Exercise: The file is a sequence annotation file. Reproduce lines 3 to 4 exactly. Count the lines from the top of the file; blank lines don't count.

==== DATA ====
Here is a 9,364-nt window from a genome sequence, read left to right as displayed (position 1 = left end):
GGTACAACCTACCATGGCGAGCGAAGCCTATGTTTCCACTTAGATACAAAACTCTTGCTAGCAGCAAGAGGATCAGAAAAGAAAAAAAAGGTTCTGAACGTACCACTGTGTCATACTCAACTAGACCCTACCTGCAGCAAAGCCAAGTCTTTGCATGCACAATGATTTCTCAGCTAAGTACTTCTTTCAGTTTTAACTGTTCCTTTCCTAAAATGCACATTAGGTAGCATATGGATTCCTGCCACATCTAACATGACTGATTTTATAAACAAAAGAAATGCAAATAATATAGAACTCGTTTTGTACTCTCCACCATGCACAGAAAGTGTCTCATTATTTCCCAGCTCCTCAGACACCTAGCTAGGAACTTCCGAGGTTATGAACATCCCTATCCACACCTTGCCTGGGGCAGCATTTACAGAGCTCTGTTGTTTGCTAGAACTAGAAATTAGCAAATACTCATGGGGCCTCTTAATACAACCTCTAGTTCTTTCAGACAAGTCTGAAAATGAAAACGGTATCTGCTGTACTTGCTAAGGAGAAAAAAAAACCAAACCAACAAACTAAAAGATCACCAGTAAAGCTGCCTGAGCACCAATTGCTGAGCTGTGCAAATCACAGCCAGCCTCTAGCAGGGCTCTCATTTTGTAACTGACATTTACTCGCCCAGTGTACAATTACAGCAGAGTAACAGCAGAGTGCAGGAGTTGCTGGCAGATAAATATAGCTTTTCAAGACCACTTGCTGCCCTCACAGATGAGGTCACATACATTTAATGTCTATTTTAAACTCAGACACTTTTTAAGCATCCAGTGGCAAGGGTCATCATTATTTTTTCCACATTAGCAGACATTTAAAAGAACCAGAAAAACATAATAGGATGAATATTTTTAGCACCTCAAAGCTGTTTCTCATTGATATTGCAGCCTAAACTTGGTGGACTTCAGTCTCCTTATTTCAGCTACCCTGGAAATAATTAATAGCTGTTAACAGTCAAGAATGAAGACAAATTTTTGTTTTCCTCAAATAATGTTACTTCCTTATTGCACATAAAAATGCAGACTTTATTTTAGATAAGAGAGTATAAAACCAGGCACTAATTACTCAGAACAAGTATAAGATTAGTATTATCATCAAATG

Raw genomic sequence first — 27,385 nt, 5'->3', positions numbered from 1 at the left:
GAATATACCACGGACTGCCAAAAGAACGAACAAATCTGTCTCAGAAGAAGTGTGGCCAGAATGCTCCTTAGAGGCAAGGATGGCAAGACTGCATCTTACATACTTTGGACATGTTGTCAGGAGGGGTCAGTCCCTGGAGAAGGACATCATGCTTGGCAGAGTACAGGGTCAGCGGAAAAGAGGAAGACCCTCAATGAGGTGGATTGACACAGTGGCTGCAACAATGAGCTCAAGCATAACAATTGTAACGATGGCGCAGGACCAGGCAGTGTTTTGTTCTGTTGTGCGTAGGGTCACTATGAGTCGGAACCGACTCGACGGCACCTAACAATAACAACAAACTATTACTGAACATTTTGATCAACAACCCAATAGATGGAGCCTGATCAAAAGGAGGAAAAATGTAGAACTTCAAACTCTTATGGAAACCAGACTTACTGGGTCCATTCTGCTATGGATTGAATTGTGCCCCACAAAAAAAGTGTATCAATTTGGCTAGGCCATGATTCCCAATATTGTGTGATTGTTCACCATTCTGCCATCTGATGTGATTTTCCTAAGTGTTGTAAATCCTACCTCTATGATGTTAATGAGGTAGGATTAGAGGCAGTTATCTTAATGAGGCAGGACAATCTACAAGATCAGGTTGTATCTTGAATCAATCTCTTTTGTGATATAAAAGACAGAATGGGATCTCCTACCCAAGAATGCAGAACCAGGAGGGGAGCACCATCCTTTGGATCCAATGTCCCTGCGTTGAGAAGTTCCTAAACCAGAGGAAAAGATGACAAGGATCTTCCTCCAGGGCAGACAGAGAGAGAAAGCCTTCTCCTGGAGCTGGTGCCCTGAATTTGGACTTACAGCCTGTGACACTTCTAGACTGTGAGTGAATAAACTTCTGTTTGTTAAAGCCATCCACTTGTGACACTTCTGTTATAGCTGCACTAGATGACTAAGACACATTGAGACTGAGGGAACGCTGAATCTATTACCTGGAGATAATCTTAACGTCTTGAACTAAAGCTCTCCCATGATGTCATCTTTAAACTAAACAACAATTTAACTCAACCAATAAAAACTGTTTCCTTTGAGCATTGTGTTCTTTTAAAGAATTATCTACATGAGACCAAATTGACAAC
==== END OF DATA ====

Raw genomic sequence first — 27,385 nt, 5'->3', positions numbered from 1 at the left:
GAATATACCACGGACTGCCAAAAGAACGAACAAATCTGTCTCAGAAGAAGTGTGGCCAGAATGCTCCTTAGAGGCAAGGATGGCAAGACTGCATCTTACATACTTTGGACATGTTGTCAGGAGGGGTCAGTCCCTGGAGAAGGACATCATGCTTGGCAGAGTACAGGGTCAGCGGAAAAGAGGAAGACCCTCAATGAGGTGGATTGACACAGTGGCTGCAACAATGAGCTCAAGCATAACAATTGTAACGATGGCGCAGGACCAGGCAGTGTTTTGTTCTGTTGTGCGTAGGGTCACTATGAGTCGGAACCGACTCGACGGCACCTAACAATAACAACAAACTATTACTGAACATTTTGATCAACAACCCAATAGATGGAGCCTGATCAAAAGGAGGAAAAATGTAGAACTTCAAACTCTTATGGAAACCAGACTTACTGGGTCCATTCTGCTATGGATTGAATTGTGCCCCACAAAAAAAGTGTATCAATTTGGCTAGGCCATGATTCCCAATATTGTGTGATTGTTCACCATTCTGCCATCTGATGTGATTTTCCTAAGTGTTGTAAATCCTACCTCTATGATGTTAATGAGGTAGGATTAGAGGCAGTTATCTTAATGAGGCAGGACAATCTACAAGATCAGGTTGTATCTTGAATCAATCTCTTTTGTGATATAAAAGACAGAATGGGATCTCCTACCCAAGAATGCAGAACCAGGAGGGGAGCACCATCCTTTGGATCCAATGTCCCTGCGTTGAGAAGTTCCTAAACCAGAGGAAAAGATGACAAGGATCTTCCTCCAGGGCAGACAGAGAGAGAAAGCCTTCTCCTGGAGCTGGTGCCCTGAATTTGGACTTACAGCCTGTGACACTTCTAGACTGTGAGTGAATAAACTTCTGTTTGTTAAAGCCATCCACTTGTGACACTTCTGTTATAGCTGCACTAGATGACTAAGACACATTGAGACTGAGGGAACGCTGAATCTATTACCTGGAGATAATCTTAACGTCTTGAACTAAAGCTCTCCCATGATGTCATCTTTAAACTAAACAACAATTTAACTCAACCAATAAAAACTGTTTCCTTTGAGCATTGTGTTCTTTTAAAGAATTATCTACATGAGACCAAATTGACAAC